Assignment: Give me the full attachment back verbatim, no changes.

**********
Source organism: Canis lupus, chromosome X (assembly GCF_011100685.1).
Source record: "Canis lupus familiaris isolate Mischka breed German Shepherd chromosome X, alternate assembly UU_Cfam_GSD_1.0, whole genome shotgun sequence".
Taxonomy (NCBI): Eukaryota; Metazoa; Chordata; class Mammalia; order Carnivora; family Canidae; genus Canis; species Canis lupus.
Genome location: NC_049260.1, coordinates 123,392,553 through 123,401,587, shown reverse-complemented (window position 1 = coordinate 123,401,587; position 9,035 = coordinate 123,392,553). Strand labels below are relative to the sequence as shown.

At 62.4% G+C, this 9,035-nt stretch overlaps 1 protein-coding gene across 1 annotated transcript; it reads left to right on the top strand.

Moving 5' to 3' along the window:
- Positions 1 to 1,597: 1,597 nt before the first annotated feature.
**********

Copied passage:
Source organism: Canis lupus, chromosome X (assembly GCF_011100685.1).
Source record: "Canis lupus familiaris isolate Mischka breed German Shepherd chromosome X, alternate assembly UU_Cfam_GSD_1.0, whole genome shotgun sequence".
Taxonomy (NCBI): Eukaryota; Metazoa; Chordata; class Mammalia; order Carnivora; family Canidae; genus Canis; species Canis lupus.
Genome location: NC_049260.1, coordinates 123,392,553 through 123,401,587, shown reverse-complemented (window position 1 = coordinate 123,401,587; position 9,035 = coordinate 123,392,553). Strand labels below are relative to the sequence as shown.

At 62.4% G+C, this 9,035-nt stretch overlaps 1 protein-coding gene across 1 annotated transcript; it reads left to right on the top strand.

Moving 5' to 3' along the window:
- Positions 1 to 1,597: 1,597 nt before the first annotated feature.